MS. PSAKI: I don’t want to make a prediction of an outcome. I would point you to them on the status.
QUESTION: But Jen --
QUESTION: Do you draw a distinction between the two?
QUESTION: Yeah. Well, Jen, the problem is, is that you – the question is not asking about the details of the talks, it’s asking whether you would encourage them in the same way. If you’re taking a position that it is a good thing for Afghans to talk to Afghans, is it not also a good thing for Pakistanis to talk to Pakistanis?
MS. PSAKI: Well, every circumstance is different. I’m not piling every country and every circumstance into one, so I think I gave you an answer on our position.
QUESTION: Right, right. But just as is it is up for the Afghans to decide whether – who they want to talk to, is it not also up to the Pakistanis to decide?
MS. PSAKI: Certainly. That’s why I said it’s up to the Government of Pakistan to determine.
QUESTION: Okay. So why you – so why would you come out and support one but not the other?
MS. PSAKI: Every circumstance is different, Matt. So --
QUESTION: So this – so should we infer that you do not think it’s a good idea --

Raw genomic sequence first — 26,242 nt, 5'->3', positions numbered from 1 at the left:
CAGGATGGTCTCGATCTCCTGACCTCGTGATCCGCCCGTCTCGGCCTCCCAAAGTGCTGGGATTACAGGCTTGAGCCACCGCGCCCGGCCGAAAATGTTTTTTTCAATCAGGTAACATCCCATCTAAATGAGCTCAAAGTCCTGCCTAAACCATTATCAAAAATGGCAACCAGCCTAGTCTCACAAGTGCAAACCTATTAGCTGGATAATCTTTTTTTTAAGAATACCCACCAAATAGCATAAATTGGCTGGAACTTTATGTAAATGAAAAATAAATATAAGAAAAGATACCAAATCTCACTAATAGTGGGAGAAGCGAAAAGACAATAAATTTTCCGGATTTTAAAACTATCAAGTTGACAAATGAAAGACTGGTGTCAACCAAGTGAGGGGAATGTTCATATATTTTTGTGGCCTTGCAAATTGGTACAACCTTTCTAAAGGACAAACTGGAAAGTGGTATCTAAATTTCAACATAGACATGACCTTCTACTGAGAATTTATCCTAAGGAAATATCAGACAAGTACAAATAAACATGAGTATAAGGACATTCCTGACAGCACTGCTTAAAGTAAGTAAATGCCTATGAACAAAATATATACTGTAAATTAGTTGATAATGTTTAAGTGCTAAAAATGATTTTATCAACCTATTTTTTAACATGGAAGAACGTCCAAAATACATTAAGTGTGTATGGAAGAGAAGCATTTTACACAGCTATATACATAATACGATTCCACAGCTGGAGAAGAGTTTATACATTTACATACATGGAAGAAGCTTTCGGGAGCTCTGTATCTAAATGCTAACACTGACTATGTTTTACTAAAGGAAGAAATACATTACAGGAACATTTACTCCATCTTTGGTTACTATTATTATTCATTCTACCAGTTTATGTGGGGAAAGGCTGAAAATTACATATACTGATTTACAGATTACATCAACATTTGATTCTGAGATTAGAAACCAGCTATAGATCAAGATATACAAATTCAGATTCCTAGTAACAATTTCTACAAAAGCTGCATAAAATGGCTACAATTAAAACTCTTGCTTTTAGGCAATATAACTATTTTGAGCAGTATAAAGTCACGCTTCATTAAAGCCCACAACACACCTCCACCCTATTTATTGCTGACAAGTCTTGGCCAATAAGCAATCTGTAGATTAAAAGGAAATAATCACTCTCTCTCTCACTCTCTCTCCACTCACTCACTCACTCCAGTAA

MS. PSAKI: I think --
QUESTION: -- for the Pakistanis to talk to the Taliban there?
MS. PSAKI: -- we’ll let them make their own evaluation.
Do we have any more on this issue? No? Okay.
MS. PSAKI: Well, just so you know, we have an @StateDept account. Several of us have our own – have Twitter accounts at @StateDeptSpox. I encourage you to follow. And this is – we just determined that it was the right time, a year in, for the Secretary to be able to share his own personal voice and engage with people around the world about foreign policy. So it just felt like the right time to do it.
QUESTION: On Syria, yesterday I asked you about the barrel bombs that the Syrian regime is using on Aleppo and different areas. And you said that it would be a statement – you will issue a statement. We didn’t see the statement.
MS. PSAKI: You’re right. I will convey that that may have been just a process issue more than an intention issue. So certainly, as I said yesterday when you asked, we of course condemn the violence. Our thoughts and prayers are with the families of the victims, and it just reiterates the need to move towards a peaceful and political end to this process – to this crisis.